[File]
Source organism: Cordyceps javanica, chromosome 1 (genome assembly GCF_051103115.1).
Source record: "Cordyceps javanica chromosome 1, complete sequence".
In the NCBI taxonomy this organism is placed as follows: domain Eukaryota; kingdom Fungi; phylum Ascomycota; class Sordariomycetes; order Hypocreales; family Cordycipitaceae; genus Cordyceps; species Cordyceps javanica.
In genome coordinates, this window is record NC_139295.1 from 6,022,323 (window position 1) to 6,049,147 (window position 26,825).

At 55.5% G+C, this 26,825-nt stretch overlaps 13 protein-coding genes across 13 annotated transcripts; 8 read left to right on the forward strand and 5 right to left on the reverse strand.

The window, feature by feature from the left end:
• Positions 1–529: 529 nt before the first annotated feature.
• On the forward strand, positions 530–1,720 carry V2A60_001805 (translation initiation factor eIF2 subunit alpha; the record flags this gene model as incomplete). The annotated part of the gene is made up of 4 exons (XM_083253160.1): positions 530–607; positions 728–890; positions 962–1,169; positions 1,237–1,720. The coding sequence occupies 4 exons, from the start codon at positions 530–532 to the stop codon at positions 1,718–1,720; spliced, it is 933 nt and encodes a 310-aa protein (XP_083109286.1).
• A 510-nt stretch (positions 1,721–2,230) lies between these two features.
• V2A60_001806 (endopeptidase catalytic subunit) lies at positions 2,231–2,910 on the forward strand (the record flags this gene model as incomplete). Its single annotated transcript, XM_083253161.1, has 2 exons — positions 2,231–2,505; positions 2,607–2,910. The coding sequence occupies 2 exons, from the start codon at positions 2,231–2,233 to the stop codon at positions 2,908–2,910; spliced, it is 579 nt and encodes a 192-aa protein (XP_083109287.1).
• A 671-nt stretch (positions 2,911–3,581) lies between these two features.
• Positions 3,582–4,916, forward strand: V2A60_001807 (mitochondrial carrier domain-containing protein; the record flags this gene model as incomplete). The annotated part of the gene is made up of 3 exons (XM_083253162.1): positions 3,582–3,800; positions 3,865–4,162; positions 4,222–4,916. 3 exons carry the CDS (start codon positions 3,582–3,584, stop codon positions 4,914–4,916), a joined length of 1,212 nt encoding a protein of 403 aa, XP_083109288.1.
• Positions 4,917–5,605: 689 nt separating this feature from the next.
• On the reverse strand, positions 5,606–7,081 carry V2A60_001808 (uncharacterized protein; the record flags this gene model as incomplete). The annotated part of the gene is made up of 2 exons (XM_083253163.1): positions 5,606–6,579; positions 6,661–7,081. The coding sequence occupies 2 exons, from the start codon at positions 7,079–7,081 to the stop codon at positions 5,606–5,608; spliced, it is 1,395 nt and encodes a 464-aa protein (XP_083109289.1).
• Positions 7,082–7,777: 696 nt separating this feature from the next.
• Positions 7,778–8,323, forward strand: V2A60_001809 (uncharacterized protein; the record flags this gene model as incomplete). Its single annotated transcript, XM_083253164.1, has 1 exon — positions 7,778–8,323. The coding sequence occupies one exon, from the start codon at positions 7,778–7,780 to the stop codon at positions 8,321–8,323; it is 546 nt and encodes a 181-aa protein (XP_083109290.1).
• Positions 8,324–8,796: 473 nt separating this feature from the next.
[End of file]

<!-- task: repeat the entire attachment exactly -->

Source organism: Cordyceps javanica, chromosome 1 (genome assembly GCF_051103115.1).
Source record: "Cordyceps javanica chromosome 1, complete sequence".
In the NCBI taxonomy this organism is placed as follows: domain Eukaryota; kingdom Fungi; phylum Ascomycota; class Sordariomycetes; order Hypocreales; family Cordycipitaceae; genus Cordyceps; species Cordyceps javanica.
In genome coordinates, this window is record NC_139295.1 from 6,022,323 (window position 1) to 6,049,147 (window position 26,825).

At 55.5% G+C, this 26,825-nt stretch overlaps 13 protein-coding genes across 13 annotated transcripts; 8 read left to right on the forward strand and 5 right to left on the reverse strand.

The window, feature by feature from the left end:
• Positions 1–529: 529 nt before the first annotated feature.
• On the forward strand, positions 530–1,720 carry V2A60_001805 (translation initiation factor eIF2 subunit alpha; the record flags this gene model as incomplete). The annotated part of the gene is made up of 4 exons (XM_083253160.1): positions 530–607; positions 728–890; positions 962–1,169; positions 1,237–1,720. The coding sequence occupies 4 exons, from the start codon at positions 530–532 to the stop codon at positions 1,718–1,720; spliced, it is 933 nt and encodes a 310-aa protein (XP_083109286.1).
• A 510-nt stretch (positions 1,721–2,230) lies between these two features.
• V2A60_001806 (endopeptidase catalytic subunit) lies at positions 2,231–2,910 on the forward strand (the record flags this gene model as incomplete). Its single annotated transcript, XM_083253161.1, has 2 exons — positions 2,231–2,505; positions 2,607–2,910. The coding sequence occupies 2 exons, from the start codon at positions 2,231–2,233 to the stop codon at positions 2,908–2,910; spliced, it is 579 nt and encodes a 192-aa protein (XP_083109287.1).
• A 671-nt stretch (positions 2,911–3,581) lies between these two features.
• Positions 3,582–4,916, forward strand: V2A60_001807 (mitochondrial carrier domain-containing protein; the record flags this gene model as incomplete). The annotated part of the gene is made up of 3 exons (XM_083253162.1): positions 3,582–3,800; positions 3,865–4,162; positions 4,222–4,916. 3 exons carry the CDS (start codon positions 3,582–3,584, stop codon positions 4,914–4,916), a joined length of 1,212 nt encoding a protein of 403 aa, XP_083109288.1.
• Positions 4,917–5,605: 689 nt separating this feature from the next.
• On the reverse strand, positions 5,606–7,081 carry V2A60_001808 (uncharacterized protein; the record flags this gene model as incomplete). The annotated part of the gene is made up of 2 exons (XM_083253163.1): positions 5,606–6,579; positions 6,661–7,081. The coding sequence occupies 2 exons, from the start codon at positions 7,079–7,081 to the stop codon at positions 5,606–5,608; spliced, it is 1,395 nt and encodes a 464-aa protein (XP_083109289.1).
• Positions 7,082–7,777: 696 nt separating this feature from the next.
• Positions 7,778–8,323, forward strand: V2A60_001809 (uncharacterized protein; the record flags this gene model as incomplete). Its single annotated transcript, XM_083253164.1, has 1 exon — positions 7,778–8,323. The coding sequence occupies one exon, from the start codon at positions 7,778–7,780 to the stop codon at positions 8,321–8,323; it is 546 nt and encodes a 181-aa protein (XP_083109290.1).
• Positions 8,324–8,796: 473 nt separating this feature from the next.